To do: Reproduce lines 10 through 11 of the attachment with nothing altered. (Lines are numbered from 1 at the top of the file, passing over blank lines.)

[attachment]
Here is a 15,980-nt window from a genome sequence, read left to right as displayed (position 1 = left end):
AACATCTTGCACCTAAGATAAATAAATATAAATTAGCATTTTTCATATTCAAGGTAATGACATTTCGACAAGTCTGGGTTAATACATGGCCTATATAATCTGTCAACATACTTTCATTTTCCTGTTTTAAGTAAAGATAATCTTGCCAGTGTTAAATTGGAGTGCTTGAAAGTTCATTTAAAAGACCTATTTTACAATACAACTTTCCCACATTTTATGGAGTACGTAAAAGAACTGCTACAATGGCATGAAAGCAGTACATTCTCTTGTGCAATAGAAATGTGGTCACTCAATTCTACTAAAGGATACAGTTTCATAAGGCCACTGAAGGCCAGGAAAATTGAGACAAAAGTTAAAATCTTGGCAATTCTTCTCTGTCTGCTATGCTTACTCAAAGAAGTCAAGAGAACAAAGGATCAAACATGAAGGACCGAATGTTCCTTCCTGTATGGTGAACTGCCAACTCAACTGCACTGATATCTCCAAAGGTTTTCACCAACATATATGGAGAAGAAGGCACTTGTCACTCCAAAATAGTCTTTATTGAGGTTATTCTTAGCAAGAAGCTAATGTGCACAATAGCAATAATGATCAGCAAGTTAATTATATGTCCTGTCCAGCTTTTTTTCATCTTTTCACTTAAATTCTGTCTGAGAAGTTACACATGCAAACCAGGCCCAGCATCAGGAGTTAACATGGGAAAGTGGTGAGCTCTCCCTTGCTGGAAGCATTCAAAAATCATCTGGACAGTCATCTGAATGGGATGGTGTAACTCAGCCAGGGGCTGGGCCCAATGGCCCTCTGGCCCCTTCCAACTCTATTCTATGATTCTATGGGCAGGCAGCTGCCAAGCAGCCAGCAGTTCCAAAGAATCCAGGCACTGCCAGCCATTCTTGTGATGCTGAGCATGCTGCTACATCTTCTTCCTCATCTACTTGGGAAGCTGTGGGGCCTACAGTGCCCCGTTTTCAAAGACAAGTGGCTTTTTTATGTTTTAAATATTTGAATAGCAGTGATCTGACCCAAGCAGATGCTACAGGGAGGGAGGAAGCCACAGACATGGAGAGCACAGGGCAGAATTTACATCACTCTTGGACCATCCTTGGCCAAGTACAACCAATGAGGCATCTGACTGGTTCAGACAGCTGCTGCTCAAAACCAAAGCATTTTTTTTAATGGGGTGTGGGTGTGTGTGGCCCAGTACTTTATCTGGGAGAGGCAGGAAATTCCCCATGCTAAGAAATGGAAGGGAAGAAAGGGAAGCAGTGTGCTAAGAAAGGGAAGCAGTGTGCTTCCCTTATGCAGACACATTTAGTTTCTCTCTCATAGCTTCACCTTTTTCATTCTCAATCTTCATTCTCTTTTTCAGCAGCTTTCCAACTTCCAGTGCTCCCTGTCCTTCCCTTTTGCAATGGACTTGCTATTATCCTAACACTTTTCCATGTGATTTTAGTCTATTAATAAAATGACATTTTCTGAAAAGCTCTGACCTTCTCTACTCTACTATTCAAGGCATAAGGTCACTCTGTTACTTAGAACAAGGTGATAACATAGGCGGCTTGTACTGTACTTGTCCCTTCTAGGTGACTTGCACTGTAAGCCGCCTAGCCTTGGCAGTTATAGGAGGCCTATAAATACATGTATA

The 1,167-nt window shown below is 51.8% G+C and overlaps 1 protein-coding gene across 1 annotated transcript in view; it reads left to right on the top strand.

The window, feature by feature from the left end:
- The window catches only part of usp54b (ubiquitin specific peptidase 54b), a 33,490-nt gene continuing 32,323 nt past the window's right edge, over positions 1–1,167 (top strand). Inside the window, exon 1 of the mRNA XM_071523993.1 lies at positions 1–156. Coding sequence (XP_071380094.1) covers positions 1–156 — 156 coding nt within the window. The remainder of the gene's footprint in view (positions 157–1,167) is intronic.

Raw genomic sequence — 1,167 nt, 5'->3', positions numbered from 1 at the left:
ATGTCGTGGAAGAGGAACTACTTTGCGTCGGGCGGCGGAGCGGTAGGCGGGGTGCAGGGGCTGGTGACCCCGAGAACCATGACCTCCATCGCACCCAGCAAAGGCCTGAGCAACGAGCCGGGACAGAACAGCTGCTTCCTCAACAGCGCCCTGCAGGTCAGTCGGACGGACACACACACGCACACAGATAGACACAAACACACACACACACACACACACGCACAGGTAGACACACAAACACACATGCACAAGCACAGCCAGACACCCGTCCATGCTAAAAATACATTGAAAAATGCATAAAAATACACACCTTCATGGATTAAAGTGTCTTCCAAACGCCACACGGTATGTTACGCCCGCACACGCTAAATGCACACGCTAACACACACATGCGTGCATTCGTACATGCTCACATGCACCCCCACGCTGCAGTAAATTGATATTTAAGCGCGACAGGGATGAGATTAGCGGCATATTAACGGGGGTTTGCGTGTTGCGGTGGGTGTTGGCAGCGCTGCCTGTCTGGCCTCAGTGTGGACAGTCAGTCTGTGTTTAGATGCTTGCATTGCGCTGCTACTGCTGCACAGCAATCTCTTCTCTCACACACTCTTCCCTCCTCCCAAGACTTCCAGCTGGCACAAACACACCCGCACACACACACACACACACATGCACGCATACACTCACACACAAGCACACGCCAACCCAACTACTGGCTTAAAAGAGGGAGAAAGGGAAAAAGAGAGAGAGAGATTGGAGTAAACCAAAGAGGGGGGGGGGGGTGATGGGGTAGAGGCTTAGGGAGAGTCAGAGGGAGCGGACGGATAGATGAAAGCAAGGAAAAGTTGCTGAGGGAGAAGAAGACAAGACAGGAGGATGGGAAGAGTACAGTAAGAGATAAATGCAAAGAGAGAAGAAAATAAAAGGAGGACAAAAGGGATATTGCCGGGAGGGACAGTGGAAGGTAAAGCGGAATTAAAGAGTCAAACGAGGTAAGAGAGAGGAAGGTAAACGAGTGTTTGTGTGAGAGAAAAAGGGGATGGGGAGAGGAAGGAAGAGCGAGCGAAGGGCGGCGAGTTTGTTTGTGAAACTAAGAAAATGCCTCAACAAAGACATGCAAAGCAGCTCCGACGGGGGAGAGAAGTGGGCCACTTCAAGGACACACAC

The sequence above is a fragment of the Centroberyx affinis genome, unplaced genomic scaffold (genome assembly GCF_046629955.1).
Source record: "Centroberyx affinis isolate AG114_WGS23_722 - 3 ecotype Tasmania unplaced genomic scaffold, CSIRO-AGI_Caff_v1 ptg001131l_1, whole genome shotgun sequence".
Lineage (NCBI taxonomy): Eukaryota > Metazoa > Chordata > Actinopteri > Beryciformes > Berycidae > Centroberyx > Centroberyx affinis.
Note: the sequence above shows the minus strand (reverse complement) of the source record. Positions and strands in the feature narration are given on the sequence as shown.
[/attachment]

Lineage (NCBI taxonomy): Eukaryota > Metazoa > Chordata > Actinopteri > Beryciformes > Berycidae > Centroberyx > Centroberyx affinis.
Note: the sequence above shows the minus strand (reverse complement) of the source record. Positions and strands in the feature narration are given on the sequence as shown.